Here we go, another set of mini-reviews that couldn’t possibly fit in review posts of their own xD A bit of a theme, this edition of my mini-reviews, as the books I review are mainly classics that I read in the last few months, and short ones at that 😉 Included in this batch of reviews are:
Without further ado…
By: Heinrich von Kleist
Format/Source: Paperback; my copy
One of the few novellas written by the master German playwright, The Duel was considered by Thomas Mann and others to be one of the great works of German literature. The story of a virtuous woman slandered by a nobleman, it is a precise study of a subject that fascinated von Kleist: That people are sometimes seemingly punished for their very innocence.
I had been meaning to read more classic German literature so I was delighted to see this listed with Melville House’s The Art of the Novella series. The Duel was an interesting read, very accessible and easy to just slip into the story and the lives of these characters. It’s a fascinating look at honour, chivalry, and women’s role during the medieval period, as well as the role of the duel and the deadly consequences that result from it, both from the act itself and the implications afterwards. It’s also a fascinating study of one’s word, innocence and truthfulness and how these things were weighed during such a period. The writing was quite lovely as well, I highly recommend this title from The Art of the Novella series 🙂
By: Henry James
Catherine Sloper lives in Washington Square with her widowed father, a wealthy physician. She is plain, shy, and lacks social graces and conversation. Dr. Sloper cannot conceal his disappointment that she has nothing of her dead mother’s beauty and wit. So when the handsome but penniless Morris Townsend begins to court Catherine, Dr. Sloper suspects him of being a fortune-hunter. While Catherine’s romantic hopes are encouraged and abetted by her aunt, Lavinia Penniman, her father threatens to disinherit her if she marries Morris. Ultimately, however, it is up to Catherine to find out Morris’s true intentions.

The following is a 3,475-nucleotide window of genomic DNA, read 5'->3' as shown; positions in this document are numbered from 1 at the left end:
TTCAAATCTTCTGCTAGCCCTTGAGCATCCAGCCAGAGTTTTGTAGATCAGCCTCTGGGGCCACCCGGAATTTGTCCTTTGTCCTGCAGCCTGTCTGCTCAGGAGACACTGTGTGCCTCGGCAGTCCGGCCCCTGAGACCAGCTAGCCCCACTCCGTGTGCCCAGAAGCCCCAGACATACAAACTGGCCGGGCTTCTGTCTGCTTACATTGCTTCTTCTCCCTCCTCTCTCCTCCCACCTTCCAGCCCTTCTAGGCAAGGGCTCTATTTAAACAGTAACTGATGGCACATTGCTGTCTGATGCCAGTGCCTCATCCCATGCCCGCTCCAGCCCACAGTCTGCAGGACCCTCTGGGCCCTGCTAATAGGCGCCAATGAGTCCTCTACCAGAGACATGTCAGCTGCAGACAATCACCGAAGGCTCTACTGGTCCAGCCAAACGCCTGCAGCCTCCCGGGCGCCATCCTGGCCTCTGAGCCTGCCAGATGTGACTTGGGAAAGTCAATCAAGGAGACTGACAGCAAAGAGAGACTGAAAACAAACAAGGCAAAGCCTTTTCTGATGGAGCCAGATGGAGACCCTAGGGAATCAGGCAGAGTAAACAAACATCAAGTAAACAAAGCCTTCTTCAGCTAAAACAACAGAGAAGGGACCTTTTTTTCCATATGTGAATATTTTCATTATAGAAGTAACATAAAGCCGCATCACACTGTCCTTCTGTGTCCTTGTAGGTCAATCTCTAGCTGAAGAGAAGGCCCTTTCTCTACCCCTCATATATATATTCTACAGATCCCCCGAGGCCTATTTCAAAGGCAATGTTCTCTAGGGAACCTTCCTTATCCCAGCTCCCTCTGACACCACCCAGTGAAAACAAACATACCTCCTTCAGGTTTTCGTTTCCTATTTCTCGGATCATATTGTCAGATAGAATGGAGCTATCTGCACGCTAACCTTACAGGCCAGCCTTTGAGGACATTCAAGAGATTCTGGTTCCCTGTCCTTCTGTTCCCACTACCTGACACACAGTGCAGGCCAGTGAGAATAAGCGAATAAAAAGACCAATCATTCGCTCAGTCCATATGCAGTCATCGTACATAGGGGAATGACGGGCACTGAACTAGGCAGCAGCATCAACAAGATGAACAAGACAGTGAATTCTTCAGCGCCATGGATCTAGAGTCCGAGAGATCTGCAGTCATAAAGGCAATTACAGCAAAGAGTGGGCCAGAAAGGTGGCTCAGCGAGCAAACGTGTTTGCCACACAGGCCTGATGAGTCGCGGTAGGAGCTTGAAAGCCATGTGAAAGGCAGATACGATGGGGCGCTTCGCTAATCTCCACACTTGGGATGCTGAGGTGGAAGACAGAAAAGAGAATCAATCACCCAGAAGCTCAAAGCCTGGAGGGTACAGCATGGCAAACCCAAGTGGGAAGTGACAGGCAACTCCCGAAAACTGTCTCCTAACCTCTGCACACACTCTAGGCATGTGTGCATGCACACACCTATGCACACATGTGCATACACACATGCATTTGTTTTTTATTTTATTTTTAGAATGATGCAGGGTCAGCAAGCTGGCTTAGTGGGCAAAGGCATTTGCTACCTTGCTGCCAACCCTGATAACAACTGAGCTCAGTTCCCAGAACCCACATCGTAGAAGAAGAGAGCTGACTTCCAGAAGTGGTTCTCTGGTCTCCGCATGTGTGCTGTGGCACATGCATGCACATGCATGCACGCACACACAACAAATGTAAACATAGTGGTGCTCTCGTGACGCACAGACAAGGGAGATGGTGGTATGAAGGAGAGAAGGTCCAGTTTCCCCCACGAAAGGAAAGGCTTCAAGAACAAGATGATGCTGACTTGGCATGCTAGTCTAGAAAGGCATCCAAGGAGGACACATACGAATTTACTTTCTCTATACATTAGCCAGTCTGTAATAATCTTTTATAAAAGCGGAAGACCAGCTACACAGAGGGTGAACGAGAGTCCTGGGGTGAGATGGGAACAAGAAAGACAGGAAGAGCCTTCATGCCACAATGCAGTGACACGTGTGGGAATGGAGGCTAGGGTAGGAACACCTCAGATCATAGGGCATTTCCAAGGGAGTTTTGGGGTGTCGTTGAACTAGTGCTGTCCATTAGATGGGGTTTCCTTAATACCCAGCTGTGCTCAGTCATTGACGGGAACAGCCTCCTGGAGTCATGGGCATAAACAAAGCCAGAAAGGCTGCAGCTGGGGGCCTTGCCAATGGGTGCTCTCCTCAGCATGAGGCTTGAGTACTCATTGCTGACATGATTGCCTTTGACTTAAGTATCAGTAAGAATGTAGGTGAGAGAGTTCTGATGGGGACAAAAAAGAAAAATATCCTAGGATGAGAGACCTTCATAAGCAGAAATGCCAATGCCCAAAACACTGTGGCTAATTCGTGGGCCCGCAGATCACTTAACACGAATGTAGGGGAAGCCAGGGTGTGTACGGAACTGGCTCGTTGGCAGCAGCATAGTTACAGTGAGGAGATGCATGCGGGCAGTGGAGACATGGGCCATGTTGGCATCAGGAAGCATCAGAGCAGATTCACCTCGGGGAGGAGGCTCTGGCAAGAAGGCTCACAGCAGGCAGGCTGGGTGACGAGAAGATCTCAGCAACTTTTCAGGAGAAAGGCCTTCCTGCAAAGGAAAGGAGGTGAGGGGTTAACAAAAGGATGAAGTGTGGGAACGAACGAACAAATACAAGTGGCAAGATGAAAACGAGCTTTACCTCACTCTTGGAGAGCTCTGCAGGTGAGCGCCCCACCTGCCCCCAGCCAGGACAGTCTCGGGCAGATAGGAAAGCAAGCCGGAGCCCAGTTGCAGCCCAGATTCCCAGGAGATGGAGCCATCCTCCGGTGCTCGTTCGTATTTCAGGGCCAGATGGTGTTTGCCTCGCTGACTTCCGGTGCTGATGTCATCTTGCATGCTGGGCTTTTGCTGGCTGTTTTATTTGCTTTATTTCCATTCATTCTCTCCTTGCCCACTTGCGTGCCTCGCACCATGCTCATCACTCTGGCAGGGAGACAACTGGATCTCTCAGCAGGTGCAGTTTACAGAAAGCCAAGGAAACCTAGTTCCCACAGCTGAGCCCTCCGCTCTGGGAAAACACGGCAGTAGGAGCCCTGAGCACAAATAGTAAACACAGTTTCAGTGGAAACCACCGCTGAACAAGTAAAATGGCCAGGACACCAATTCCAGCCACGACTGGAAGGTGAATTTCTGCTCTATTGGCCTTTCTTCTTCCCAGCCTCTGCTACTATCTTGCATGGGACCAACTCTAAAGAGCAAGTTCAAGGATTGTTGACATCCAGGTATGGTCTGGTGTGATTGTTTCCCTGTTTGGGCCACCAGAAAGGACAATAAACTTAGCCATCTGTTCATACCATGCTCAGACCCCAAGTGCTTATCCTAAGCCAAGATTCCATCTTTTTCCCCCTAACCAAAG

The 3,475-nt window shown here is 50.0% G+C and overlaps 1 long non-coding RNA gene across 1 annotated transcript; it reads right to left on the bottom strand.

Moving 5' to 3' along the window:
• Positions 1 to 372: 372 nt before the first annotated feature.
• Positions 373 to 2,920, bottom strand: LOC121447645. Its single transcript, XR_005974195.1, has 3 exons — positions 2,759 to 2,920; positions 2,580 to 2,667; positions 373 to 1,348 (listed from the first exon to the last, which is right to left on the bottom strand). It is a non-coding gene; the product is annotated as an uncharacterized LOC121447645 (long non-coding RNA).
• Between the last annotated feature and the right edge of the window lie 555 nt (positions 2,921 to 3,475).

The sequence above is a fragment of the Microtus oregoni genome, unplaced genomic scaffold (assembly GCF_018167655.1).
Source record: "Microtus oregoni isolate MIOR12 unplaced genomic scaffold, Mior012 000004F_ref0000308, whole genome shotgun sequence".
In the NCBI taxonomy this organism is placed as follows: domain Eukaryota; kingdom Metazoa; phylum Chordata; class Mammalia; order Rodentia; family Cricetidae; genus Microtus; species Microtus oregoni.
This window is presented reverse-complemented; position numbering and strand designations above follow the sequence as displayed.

I realised I haven’t read as much from the classics this year as I would have liked. I admit, I decided to read this book because it was on the shorter side; I had read his other titles like Daisy Miller (review) and What Maisie Knew (review) which were short but quick-paced. Warning!: I have a lot of feels about this book…
What Maisie Knew
By: Henry James
Format: eBook; my copy
After her parents’ bitter divorce, young Maisie Farange finds herself shuttled between her selfish mother and vain father, who value her only as a means for provoking each other. Maisie—solitary, observant, and wise beyond her years—is drawn into an increasingly entangled adult world of intrigue and sexual betrayal until she is finally compelled to choose her own future. Published in 1897 as Henry James was experimenting with narrative technique and fascinated by the idea of the child’s-eye view, What Maisie Knew is a subtle yet devastating portrayal of an innocent adrift in a corrupt society.
This is the third novel I’ve read by Henry James (also read The Turn of the Shrew and Daisy Miller (review) earlier this year). I was curious about this novel because of the adaptation coming out starring Julianne Moore and Alexander Skarsgård. May contain some minor spoilers ahead!
By: Henry James
Traveling in Europe with her family, Daisy Miller, an exquisitely beautiful young American woman, presents her fellow-countryman Winterbourne with a dilemma he cannot resolve. Is she deliberately flouting social conventions in the way she talks and acts, or is she simply ignorant of them? When she strikes up an intimate friendship with an urbane young Italian, her flat refusal to observe the codes of respectable behavior leaves her perilously exposed.
I think I added this to my to-read list a year ago because it was partly set in Italy and I was looking for classics set there. It’s a rather short read and I was debating what to read next so I decided to read this in the meantime. Contains some spoilers ahead!